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  • The White Female as Effigy and the Black Female as Surrogate in Janet Schaw ’s Journal of a Lady of Quality and Jane Austen’S Mansfield Park
  • David Shane Wallance (bio)

During the late eighteenth and early nineteenth centuries, debates over the propriety of the institution of slavery in the British Empire were at the forefront of Great Britain’s politics. Numerous cases had been heard in the high courts addressing the status of black individuals—whether free or enslaved—upon British soil. As Deirdre Coleman notes, the “British public’s fascination with complexion can be seen as symptomatic of the period’s fascination with a new identity and status for Afro-Britons following Lord Mansfield’s decision in the Somerset case (1772)” (169). Despite the fact that the institution of slavery and its by-products of material wealth and goo111ds pervaded virtually all British social strata in some form or fashion, abolitionist efforts, especially among women, were on the rise. White females throughout the empire were becoming ever more aware of their complicity in the perpetuation of this inhumane system. As a means of elucidating the way the reality of Caribbean slavery permeated all areas of British society, it proves useful to look at the ways Janet Schaw and Jane Austen, two white female authors of the period, represented—or failed to overtly represent—within their writing the institution of slavery and particularly its psychological and physical effects on white females.

From 1774–1776, Schaw, a wealthy, middle-aged, white, Scottish woman, sailed from Scotland to the British West Indies and North Carolina to visit her brothers and their families who had relocated to the New World. During her travels, she penned letters to a female friend of like social standing in which she described her journey. These letters were published posthumously as Journal of A Lady of Quality from Scotland to the West Indies, North Carolina, and Portugal, in the yeairs 1774–1776.1 Four decades after Schaw privately described her adventure, Austen published Mansfield Park, the plot of which centers around an English baronet, who owns property in Antigua, and his family in England.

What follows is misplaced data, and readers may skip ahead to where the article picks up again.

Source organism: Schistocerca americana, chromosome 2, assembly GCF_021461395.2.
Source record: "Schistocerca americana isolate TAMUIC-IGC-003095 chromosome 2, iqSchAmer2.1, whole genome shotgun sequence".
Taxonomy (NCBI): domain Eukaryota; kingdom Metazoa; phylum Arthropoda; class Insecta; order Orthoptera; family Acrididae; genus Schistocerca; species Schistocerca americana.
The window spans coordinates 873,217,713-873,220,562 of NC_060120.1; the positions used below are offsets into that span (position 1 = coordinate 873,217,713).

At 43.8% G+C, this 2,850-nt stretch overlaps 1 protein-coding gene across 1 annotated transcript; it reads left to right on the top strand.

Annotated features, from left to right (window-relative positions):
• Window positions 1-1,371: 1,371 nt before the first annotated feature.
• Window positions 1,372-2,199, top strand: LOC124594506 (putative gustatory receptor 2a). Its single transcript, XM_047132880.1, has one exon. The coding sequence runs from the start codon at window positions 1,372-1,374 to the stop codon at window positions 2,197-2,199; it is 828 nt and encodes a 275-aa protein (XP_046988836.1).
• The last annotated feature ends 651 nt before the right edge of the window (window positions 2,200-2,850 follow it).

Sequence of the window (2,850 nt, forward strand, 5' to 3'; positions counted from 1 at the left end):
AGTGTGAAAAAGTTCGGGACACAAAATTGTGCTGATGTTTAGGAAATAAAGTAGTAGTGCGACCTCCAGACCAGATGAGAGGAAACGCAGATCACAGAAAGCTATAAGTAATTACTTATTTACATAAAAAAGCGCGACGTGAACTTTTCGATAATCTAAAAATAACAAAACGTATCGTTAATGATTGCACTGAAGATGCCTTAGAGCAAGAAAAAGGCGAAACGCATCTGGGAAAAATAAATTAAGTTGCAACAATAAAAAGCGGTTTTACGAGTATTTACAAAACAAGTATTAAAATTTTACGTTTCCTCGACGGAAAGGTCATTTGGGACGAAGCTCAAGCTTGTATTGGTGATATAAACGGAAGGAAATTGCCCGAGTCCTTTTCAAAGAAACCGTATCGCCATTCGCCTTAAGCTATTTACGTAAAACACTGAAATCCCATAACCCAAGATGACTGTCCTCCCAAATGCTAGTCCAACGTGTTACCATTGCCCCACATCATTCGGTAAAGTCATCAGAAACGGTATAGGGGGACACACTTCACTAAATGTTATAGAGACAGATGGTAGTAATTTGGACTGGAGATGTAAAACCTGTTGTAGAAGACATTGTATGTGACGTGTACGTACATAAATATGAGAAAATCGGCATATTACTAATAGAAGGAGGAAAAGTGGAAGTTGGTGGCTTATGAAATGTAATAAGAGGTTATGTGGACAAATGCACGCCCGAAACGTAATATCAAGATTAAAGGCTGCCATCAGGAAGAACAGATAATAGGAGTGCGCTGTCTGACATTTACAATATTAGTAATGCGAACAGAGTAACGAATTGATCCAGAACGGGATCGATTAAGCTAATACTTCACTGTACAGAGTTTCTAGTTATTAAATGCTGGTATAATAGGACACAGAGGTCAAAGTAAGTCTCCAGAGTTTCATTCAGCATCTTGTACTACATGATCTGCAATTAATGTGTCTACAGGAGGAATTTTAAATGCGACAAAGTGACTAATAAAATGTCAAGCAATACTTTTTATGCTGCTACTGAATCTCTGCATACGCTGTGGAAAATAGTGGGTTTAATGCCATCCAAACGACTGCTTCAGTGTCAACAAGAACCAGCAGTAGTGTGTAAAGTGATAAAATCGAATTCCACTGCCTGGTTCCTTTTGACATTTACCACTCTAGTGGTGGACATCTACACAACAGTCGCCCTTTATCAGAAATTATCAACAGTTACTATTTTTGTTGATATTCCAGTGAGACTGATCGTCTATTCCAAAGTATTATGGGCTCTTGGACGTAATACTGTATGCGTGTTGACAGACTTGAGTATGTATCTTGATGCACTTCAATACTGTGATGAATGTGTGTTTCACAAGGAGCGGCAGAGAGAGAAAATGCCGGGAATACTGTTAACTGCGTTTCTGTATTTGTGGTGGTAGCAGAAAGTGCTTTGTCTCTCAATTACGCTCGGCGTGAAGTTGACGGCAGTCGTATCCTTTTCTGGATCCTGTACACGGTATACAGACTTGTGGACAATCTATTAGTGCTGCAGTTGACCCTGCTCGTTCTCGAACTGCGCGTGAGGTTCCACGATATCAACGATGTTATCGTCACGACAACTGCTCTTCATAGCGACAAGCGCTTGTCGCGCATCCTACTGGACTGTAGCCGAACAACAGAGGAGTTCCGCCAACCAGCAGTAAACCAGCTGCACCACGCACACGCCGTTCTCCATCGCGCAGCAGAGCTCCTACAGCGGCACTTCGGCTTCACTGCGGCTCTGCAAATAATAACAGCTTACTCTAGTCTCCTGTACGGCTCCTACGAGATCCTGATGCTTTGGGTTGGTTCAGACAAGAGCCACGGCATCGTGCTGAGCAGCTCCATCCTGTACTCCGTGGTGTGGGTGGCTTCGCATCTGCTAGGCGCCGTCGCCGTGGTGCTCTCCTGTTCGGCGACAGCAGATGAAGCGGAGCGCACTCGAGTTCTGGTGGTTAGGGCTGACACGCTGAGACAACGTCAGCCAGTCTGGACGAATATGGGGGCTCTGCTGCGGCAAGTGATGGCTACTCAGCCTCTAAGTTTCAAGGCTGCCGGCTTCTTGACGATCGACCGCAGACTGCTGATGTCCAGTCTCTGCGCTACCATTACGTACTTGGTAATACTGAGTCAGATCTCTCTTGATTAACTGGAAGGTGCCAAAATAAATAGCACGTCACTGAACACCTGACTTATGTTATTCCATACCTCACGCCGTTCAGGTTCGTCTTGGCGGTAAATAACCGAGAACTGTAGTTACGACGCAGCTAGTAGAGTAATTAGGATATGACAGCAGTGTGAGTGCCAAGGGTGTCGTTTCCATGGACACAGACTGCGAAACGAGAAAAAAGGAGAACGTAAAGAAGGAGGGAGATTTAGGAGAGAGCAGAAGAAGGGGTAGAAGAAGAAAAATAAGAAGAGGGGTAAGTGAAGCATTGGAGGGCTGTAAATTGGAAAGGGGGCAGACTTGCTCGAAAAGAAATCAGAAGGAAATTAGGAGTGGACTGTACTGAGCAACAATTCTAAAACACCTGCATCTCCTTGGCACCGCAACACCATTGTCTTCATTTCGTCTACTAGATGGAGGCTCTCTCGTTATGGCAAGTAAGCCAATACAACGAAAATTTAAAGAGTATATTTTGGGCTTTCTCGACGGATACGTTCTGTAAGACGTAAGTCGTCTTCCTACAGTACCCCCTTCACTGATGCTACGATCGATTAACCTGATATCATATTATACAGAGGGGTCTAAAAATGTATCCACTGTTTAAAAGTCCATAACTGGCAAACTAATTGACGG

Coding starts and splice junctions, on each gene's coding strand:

Employing Joseph Roach’s concept of the human effigy as presented in “Echoes in the Bone,” the second chapter of his book Cities of the Dead: Circum-Atlantic Performance, where he posits that “In an economy of slave-produced [End Page 117] abundance, expensive young women may come to signify the importance of excess itself, the symbolic crossing point of material production/consumption and reproductive fecundity,” I argue, as evidenced in the aforementioned works by Schaw and Austen, that white women ultimately became the living effigies to the black female surrogate victims within the system of slavery (42). To provide further evidence to this attestation, I turn to Joyce Green MacDonald’s article “The Disappearing African Woman: Imoinda in Oroonoko After Behn,” in which she notes that as a means of justifying their dalliances with their female slaves, at least a few white male authors penned accounts in which they attempted to persuade white women of their superiority over black women because of their distance from sullying sexuality, creating “a new social and economic status for planters’ wives and daughters in the colonies” (75). In examining Schaw’s A Journal of a Lady of Quality and Austen’s Mansfield Park through the lens afforded by Roach and MacDonald, one becomes aware of the representation of the white female effigy and black female surrogate. Thus the very concept of “woman” within the system becomes the “monstrous double” (Girard 272). In Schaw’s words and Austen’s deafening silences, the effects of the system of slavery—both psychologically and physically—on white women of the British Empire corroborates the concept of their status as effigies.

Roach presents a multilayered argument for the role of both performance and memory in rituals which accompany dying, death, and the (re)location of the dead among members of the Black Atlantic.2 The employment of an “effigy” is vital in the establishment of creative memory. Roach points out, “[an effigy] fills by means of surrogation a vacancy created by the absence of an original” (36).3 Any particular human...


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pp. 117-130
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